Alkaloid molecules protect plants from bacterial infections.


As ubiquitous as the visible creatures in every nook and cranny of our planet are the invisible threats they face in the form of microbes that can sicken or kill them.

The defending organisms, for their part, have evolved the ability to produce a variety of chemical compounds that fight off such attacks. Among these compounds is a category of molecules known as tetrahydro-β-carboline (THβC) alkaloids. These small but powerful molecules cause bacteria to self-destruct by disrupting their ability to protect themselves from detrimental forms of oxygen.

In plants, some THβC alkaloids have a particularly powerful impact on bacteria.

The Strategy

A wide variety of plants, including many of the fruits and vegetables we consume, make THβC alkaloids. They do so by combining s and to form a basic “backbone” structure and adding molecular attachments that serve different functions, much as a vacuum cleaner might have a brush to clean fabric or a crevice tool to reach into tight spaces. Scientists have found that various members of this group of compounds have beneficial impacts such as fighting tumors and reducing inflammation, in addition to providing protection from disease-causing organisms.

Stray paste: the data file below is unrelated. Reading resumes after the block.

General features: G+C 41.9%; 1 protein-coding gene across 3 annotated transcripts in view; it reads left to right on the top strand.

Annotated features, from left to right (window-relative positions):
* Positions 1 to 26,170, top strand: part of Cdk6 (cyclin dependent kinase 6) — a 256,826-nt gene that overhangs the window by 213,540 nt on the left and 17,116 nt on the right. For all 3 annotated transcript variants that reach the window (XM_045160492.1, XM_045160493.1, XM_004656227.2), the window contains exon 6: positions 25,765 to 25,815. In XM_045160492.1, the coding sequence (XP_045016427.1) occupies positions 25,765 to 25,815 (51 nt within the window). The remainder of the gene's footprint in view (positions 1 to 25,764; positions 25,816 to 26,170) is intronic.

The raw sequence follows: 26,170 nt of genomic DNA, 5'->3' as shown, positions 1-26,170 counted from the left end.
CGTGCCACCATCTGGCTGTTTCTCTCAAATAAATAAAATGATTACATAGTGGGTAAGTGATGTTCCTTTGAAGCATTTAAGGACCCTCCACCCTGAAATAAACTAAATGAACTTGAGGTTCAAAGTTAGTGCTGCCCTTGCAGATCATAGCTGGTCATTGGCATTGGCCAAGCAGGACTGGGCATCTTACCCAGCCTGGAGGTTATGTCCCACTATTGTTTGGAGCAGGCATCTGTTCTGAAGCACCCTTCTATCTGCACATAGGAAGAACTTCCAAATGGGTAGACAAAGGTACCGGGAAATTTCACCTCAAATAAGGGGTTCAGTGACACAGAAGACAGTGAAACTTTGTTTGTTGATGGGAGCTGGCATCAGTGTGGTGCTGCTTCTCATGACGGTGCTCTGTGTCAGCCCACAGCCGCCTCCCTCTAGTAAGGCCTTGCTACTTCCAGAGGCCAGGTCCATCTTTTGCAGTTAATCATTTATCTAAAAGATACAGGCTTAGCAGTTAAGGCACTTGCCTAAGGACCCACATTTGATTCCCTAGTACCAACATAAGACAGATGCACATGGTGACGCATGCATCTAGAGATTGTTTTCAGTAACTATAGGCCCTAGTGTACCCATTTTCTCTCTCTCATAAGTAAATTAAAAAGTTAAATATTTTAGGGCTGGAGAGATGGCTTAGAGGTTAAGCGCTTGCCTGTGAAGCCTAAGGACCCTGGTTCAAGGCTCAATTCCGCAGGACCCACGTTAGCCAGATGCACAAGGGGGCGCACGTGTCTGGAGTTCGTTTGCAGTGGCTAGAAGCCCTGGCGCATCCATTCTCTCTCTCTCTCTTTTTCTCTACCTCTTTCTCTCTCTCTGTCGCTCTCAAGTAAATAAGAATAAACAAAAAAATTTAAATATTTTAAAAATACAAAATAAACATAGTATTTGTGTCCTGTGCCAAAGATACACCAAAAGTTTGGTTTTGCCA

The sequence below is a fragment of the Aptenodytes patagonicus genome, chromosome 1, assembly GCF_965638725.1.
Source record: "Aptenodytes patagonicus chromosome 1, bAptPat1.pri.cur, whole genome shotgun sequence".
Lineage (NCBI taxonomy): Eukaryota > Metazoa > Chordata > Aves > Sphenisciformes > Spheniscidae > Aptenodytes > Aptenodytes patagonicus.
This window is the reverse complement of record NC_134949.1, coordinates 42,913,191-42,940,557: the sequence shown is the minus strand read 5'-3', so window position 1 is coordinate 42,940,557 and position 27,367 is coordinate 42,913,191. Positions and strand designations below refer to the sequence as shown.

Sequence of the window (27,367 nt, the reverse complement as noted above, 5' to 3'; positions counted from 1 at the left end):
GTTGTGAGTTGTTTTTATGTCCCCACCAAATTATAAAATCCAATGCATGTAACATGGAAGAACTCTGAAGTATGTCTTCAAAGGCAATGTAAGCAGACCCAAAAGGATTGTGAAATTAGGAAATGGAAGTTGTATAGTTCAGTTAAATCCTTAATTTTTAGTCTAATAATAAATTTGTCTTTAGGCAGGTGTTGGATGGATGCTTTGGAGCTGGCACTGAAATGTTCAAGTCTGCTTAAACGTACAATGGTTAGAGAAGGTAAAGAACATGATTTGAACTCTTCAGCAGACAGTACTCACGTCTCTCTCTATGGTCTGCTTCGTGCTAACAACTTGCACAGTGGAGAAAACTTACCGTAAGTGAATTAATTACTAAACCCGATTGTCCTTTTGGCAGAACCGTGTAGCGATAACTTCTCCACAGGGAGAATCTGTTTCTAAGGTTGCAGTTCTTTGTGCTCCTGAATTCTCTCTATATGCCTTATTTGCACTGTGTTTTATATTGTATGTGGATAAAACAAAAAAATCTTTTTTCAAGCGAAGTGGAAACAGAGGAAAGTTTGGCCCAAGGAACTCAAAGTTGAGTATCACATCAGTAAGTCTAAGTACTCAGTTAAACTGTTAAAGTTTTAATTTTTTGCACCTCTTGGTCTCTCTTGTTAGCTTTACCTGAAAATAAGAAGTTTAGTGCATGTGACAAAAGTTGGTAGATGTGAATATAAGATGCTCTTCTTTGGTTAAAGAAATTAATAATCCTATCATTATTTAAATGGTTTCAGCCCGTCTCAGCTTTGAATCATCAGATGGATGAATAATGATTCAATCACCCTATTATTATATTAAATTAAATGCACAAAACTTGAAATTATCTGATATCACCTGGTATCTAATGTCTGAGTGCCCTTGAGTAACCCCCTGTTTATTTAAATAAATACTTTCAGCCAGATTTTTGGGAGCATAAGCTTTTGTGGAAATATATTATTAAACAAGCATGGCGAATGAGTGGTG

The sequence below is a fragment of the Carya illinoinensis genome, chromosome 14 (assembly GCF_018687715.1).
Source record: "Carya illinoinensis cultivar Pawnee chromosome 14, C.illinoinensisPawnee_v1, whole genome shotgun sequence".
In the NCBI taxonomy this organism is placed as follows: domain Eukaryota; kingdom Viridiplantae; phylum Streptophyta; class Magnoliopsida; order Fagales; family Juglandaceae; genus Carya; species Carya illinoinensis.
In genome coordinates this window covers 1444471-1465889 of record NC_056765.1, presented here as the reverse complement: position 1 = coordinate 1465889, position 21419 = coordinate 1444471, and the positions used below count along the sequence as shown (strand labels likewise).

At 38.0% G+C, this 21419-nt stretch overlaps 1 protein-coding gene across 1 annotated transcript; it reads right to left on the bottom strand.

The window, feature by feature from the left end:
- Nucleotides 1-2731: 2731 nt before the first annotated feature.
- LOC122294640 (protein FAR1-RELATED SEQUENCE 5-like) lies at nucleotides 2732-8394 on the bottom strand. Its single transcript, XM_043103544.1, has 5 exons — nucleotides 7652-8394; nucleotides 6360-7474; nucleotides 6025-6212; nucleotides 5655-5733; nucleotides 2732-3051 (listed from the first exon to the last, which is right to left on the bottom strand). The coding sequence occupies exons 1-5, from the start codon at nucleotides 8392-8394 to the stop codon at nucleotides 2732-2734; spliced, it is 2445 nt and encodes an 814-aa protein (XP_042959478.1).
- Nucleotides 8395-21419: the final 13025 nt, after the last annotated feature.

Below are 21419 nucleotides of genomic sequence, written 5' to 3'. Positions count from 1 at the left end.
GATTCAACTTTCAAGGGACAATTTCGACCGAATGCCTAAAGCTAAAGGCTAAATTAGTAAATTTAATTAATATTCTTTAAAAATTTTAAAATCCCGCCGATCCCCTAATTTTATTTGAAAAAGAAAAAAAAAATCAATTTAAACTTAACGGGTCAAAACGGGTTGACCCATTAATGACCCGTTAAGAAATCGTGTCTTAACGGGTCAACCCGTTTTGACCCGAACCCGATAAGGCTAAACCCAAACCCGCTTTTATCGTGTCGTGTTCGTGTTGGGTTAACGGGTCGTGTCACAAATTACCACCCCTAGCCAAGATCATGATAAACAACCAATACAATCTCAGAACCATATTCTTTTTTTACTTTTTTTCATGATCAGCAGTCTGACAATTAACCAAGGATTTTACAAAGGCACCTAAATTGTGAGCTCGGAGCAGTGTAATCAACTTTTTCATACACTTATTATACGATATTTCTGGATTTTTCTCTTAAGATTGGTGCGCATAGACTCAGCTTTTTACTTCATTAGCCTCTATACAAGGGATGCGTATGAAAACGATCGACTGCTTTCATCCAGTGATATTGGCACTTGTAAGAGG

THβC alkaloids share a common basic structure consisting of carbon, hydrogen, and nitrogen molecules arranged into three rings. Different species use different forms of THβC for different purposes, depending on their needs.

In plants, some THβC alkaloids have a particularly powerful impact on bacteria. When microbes breach a plant’s cellular barriers, the plant signals the THβC alkaloids to leave their headquarters—most likely a storage room within cells called a vacuole—and attack the invaders.

Although the exact mechanisms are unclear, scientists have hypothesized that THβC alkaloids work in part by derailing the cells’ oxygen-defense mechanisms, increasing the concentration of reactive oxygen species (ROS) inside the microbes. ROS are molecules that include an oxygen atom that reacts readily with other molecules. ROS occur naturally in cells and are essential for proper cell functioning, but at increased levels, the highly reactive oxygen can damage DNA molecules and disrupt essential cellular processes, leading to the death of the cell.

The Potential

The use of THβC alkaloids to fight certain diseases, especially in fruits and vegetables, opens the door to huge opportunities to craft novel compounds that can be applied to plants to prevent or treat disease. This could be useful in the fight against bacterial diseases in plants of economic value, including food, fiber, and fuel crops. This would be particularly useful as the bacteria-vs.-plant arms race pushes bacteria to evolve resistance to existing antifungal and antibacterial compounds.

tetrahydro-β-carboline molecular structure
Image: Edgar181 / Wikimedia Commons / Public Domain - No restrictions

The tetrahydro-β-carboline backbone structure can take various "attachments" that help protect a plant from bacteria.

Last Updated July 27, 2021